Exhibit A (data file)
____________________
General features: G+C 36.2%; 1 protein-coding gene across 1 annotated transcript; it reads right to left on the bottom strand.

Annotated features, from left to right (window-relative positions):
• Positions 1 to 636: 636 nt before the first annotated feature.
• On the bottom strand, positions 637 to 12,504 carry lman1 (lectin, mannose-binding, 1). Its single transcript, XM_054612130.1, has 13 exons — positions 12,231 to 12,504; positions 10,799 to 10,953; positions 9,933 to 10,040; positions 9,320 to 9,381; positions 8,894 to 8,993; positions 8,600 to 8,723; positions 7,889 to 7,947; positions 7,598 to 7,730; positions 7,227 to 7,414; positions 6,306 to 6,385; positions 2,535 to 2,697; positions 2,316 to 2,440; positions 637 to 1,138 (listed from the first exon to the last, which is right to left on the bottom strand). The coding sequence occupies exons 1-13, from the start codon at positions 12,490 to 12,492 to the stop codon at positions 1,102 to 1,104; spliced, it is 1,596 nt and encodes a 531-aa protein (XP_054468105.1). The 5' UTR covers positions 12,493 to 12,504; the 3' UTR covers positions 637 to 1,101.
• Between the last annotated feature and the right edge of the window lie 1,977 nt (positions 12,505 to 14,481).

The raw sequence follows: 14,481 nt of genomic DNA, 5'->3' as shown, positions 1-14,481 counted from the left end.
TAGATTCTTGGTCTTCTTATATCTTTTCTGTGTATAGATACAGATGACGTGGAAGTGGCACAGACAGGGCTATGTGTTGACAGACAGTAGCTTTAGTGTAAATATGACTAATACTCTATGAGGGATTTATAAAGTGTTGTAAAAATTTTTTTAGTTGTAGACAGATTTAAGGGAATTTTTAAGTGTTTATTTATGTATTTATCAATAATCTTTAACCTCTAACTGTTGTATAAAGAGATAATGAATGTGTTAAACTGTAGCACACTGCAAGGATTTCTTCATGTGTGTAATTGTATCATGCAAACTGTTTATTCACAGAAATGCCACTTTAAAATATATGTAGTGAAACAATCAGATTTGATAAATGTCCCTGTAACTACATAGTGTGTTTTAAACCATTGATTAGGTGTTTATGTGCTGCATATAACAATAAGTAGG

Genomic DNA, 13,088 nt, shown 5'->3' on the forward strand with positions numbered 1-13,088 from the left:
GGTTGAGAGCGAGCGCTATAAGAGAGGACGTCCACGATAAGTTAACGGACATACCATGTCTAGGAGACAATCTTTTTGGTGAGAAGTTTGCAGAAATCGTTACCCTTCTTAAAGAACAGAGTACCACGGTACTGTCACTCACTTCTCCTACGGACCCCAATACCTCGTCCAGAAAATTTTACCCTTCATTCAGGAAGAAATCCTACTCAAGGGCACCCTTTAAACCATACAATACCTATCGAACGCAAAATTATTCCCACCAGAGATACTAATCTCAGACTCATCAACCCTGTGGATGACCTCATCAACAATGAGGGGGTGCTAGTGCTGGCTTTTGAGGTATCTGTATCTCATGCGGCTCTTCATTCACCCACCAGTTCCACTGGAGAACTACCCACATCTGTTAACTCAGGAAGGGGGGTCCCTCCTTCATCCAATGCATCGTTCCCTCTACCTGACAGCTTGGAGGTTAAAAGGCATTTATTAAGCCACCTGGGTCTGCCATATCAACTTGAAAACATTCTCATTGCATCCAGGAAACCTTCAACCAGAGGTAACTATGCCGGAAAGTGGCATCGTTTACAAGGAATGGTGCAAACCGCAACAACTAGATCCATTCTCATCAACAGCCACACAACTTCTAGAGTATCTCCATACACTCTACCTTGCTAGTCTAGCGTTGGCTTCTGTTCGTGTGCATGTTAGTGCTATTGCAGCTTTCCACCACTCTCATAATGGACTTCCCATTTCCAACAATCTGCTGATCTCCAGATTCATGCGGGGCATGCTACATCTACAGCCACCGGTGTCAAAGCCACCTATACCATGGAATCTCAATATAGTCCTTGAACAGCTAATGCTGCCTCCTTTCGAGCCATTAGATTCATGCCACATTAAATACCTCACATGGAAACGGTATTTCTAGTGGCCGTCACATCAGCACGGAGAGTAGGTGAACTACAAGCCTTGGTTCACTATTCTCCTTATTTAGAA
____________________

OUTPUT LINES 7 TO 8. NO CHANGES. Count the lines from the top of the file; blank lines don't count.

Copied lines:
TAGATTCTTGGTCTTCTTATATCTTTTCTGTGTATAGATACAGATGACGTGGAAGTGGCACAGACAGGGCTATGTGTTGACAGACAGTAGCTTTAGTGTAAATATGACTAATACTCTATGAGGGATTTATAAAGTGTTGTAAAAATTTTTTTAGTTGTAGACAGATTTAAGGGAATTTTTAAGTGTTTATTTATGTATTTATCAATAATCTTTAACCTCTAACTGTTGTATAAAGAGATAATGAATGTGTTAAACTGTAGCACACTGCAAGGATTTCTTCATGTGTGTAATTGTATCATGCAAACTGTTTATTCACAGAAATGCCACTTTAAAATATATGTAGTGAAACAATCAGATTTGATAAATGTCCCTGTAACTACATAGTGTGTTTTAAACCATTGATTAGGTGTTTATGTGCTGCATATAACAATAAGTAGG

Genomic DNA, 13,088 nt, shown 5'->3' on the forward strand with positions numbered 1-13,088 from the left: